The budget for fiscal year 2020 further shows that the projected revenue framework comprises oil revenue of N2.64 trillion, accounting for 32% of aggregate revenue, and non-oil revenue of N5.5 trillion (68%) which indicates that more pressure will be exerted on non-oil revenue generating sources. Yet, despite the VAT increase, among other levies, total revenue projection of N8.155 trillion is unlikely to be met, given the shortfalls in crude oil production and the high likelihood of oil selling at below the budget benchmark of $57 per barrel.

Consequently, if revenue projections for 2020 are held constant at 2017-2019 figures, the knock on effect is that actual capital spending is unlikely to exceed 50% (N1.2 trillion) of the budget for capital projects that are critical to creating employment opportunities and making Nigeria competitive. The bigger danger of unrealisable revenue projections is that the actual budget deficit will continue to balloon, while debt service as a percentage of revenue will rise ominously to 70%. A recent study showed that Nigeria’s budget deficit had risen progressively from N1.143 trillion in 2014 to N3.815 trillion in 2017 and N3.63 trillion in 2018, while debt service to revenue ratio spiked from 20.54% in 2011 to 67% in 2018 as against the World Bank recommended rate of 22.5%.

Rather than continue to dig itself into a deeper hole, the federal government needs to stop trying to win what it unwisely thinks is a popularity contest, but in reality has a reverse effect on the economy. As this column has repeatedly maintained without shifting ground, the government must eliminate fuel subsidies. Let no one, not even the corrupt Nigerian Customs Service (NCS), deceive the government into thinking that smuggling of petrol to neighbouring countries has witnessed a decline due to its ill-advised land border closure. The arbitrage created by the Nigerian government-imposed subsidy regime will always provide a lucrative incentive for oil marketers to smuggle petrol across the land borders.

Whether they are closed or not, racketeering marketers will most certainly find a way to smuggle the product to Benin, Togo, Niger, Chad or Cameroun. Besides, the subsidy on petrol will always provide an incentive for the Nigerian National Petroleum Corporation (NNPC) to make spurious claims of high domestic demand for the commodity and consequently inflate the opaque deductions that it makes from oil revenue receipts. The attended impact, naturally, is that the federation will never get full value for the crude oil that it exports. By unlocking the revenue that it currently loses to NNPC in the name of “deductible under-recoveries”, the three tiers of government will have an additional N1.5 trillion that could be deployed in capital projects and other social amenities.

Equally debilitating are the subsidies on electricity tariffs, which serve as a disincentive to investment in the power sector, as well as foreign exchange subsidies. On the latter, the official exchange rate at which the government conducts business is N305 to the dollar, however, the effective wholesale rate at which the CBN intervenes in the interbank market is at N345 while at the import and export (I&E) window the dollar exchanges for N358. What this means is that when revenue earnings from the sale of crude oil (which is dollar denominated) is shared between the three tiers of government monthly (which is converted to naira at the point of revenue sharing or during the monthly FAAC meetings), the multi-tier FX market operated by the Central Bank of Nigeria deprives the federal, states and local governments of the naira differential between the official rate and either the wholesale or I&E rate.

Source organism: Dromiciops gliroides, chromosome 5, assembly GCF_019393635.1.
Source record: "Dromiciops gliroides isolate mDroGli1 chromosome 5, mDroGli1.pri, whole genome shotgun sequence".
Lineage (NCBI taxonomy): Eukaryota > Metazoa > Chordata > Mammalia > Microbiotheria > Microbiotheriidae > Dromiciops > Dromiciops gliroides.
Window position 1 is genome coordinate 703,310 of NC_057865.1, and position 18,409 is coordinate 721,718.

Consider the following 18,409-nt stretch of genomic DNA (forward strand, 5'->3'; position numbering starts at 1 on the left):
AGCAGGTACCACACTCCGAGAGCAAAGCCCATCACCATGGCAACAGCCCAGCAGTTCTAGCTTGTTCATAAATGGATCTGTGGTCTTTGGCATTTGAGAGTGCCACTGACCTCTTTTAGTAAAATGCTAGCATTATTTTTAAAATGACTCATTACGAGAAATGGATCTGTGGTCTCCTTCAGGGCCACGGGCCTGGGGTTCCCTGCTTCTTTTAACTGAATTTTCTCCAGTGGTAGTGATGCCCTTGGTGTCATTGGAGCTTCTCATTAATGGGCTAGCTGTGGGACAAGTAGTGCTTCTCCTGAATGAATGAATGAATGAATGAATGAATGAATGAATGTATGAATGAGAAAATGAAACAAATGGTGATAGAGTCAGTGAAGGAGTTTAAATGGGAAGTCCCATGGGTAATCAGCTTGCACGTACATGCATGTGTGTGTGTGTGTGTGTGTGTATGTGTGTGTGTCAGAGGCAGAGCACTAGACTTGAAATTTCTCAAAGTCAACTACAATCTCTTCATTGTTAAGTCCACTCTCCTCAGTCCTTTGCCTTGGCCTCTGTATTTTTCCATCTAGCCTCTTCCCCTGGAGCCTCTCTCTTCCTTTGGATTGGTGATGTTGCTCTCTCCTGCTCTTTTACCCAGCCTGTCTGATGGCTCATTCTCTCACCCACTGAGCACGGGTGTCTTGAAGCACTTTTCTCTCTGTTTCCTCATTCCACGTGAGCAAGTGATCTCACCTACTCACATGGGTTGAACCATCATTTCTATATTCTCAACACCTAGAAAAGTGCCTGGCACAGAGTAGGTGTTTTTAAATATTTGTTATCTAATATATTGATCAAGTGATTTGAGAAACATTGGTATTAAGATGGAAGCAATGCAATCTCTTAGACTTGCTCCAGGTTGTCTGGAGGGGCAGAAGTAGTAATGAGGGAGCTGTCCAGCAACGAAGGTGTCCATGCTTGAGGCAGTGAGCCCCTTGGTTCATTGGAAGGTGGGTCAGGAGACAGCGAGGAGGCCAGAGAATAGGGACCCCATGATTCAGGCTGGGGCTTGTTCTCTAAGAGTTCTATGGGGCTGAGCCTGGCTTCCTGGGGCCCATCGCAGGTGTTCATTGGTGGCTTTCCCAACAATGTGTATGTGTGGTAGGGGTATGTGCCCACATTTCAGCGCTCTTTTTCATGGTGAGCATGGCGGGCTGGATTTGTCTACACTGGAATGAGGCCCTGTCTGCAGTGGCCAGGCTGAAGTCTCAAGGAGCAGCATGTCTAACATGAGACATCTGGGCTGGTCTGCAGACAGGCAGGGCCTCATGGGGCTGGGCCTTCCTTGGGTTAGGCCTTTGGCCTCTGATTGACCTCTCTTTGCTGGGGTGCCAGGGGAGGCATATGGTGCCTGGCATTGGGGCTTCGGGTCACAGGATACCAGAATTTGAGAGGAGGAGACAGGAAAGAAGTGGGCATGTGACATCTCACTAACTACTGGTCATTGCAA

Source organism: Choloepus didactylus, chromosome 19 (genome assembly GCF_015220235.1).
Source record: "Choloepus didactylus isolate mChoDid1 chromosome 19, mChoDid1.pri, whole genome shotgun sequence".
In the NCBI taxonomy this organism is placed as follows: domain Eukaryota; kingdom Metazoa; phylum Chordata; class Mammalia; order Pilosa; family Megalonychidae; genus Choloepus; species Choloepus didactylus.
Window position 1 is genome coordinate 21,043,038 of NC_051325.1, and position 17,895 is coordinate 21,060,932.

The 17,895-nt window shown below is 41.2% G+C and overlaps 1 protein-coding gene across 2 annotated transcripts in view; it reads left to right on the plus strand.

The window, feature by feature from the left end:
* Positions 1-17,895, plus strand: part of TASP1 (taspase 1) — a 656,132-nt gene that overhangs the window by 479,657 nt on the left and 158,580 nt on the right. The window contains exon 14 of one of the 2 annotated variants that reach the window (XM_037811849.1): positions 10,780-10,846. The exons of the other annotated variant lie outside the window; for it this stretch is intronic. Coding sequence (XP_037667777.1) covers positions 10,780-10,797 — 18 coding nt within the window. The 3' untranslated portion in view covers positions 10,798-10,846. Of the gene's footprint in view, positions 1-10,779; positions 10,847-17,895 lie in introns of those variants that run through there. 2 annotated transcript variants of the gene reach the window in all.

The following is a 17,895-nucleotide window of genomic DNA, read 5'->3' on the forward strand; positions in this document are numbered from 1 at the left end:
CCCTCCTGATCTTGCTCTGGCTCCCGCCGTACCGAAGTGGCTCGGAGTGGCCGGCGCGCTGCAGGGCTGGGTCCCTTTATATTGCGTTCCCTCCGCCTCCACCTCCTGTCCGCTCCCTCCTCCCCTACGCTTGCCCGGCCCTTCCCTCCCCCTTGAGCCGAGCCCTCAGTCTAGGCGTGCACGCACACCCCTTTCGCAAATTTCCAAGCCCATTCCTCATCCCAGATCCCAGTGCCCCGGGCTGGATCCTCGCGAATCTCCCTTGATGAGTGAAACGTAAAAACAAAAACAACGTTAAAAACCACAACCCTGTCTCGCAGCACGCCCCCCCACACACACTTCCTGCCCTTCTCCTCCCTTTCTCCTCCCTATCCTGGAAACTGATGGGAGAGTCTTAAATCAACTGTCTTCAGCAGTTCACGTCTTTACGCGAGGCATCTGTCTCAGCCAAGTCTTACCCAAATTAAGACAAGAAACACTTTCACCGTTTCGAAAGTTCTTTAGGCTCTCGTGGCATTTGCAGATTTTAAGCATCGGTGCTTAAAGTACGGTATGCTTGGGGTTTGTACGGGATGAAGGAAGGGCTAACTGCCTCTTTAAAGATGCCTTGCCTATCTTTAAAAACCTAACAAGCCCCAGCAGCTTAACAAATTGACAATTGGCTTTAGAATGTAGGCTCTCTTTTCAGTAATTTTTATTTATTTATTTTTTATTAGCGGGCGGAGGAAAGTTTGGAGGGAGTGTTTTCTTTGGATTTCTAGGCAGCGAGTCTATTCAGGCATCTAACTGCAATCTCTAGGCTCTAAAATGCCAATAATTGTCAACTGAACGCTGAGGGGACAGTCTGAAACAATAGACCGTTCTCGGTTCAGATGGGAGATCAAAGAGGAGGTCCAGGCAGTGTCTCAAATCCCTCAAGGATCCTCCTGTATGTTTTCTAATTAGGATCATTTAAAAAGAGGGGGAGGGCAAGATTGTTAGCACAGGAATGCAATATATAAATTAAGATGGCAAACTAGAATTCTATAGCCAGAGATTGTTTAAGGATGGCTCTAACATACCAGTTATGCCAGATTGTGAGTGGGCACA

I can understand concerns that merging the official exchange rate with the I&E rate might lead to a further depreciation of the naira on the parallel market, with the attendant impact on inflation. However, merging the official rate with the wholesale rate will achieve two things: unlock several billions of naira to the benefit of the three tiers of government and largely eliminate the arbitrage that is currently being exploited by corrupt persons in the system.     

Just as important is the need for the federal government to cut costs aggressively. That its personnel and overhead costs are so huge is reflective of the size of government, leaving very little to expend on capital projects. As suggested in the past, I remain of the view that certain ministries need not be retained. The Ministry of Information and Culture, for instance, is a relic of the colonial past. No modern country runs a department of information any longer. The presidency is already equipped with a media team and department that can speak on behalf of the executive branch, so is every ministry, department and agency of government. Accordingly, we do not need another ministry or department to disseminate information that can be better handled by the respective MDAs.

Similarly, I have often wondered why the petroleum and power ministries cannot be merged, given the synergies between both departments of government. Former President Olusegun Obasanjo sensibly merged them just before his departure from office in 2007. Unfortunately, his successor the late President Umaru Yar’Adua unbundled them. But it is not just some ministries that should be consolidated or scrapped all together. The recommendations on public sector reforms and rationalisation of MDAs made by the panel led by a former Head of Civil Service of the Federation, Mr. Steve Oronsaye continue to gather dust. The reforms were meant to streamline the public sector and consolidate scores of MDAs that duplicate one another’s functions and often compete for relevance.

Serious cost cutting is something the federal government can no longer ignore. With non-debt recurrent expenditure and debt servicing accounting for almost 70% of the 2020 budget, coupled with the unending dependence on the central bank to finance the budget deficit and concomitant interest payments expected to take up more than 60% of revenue, there is very little hope that next year’s budget will accelerate growth in the economy and lift millions out of poverty. At best, Nigeria will continue to plod along at President Buhari’s slow pace, while the world leaves us behind.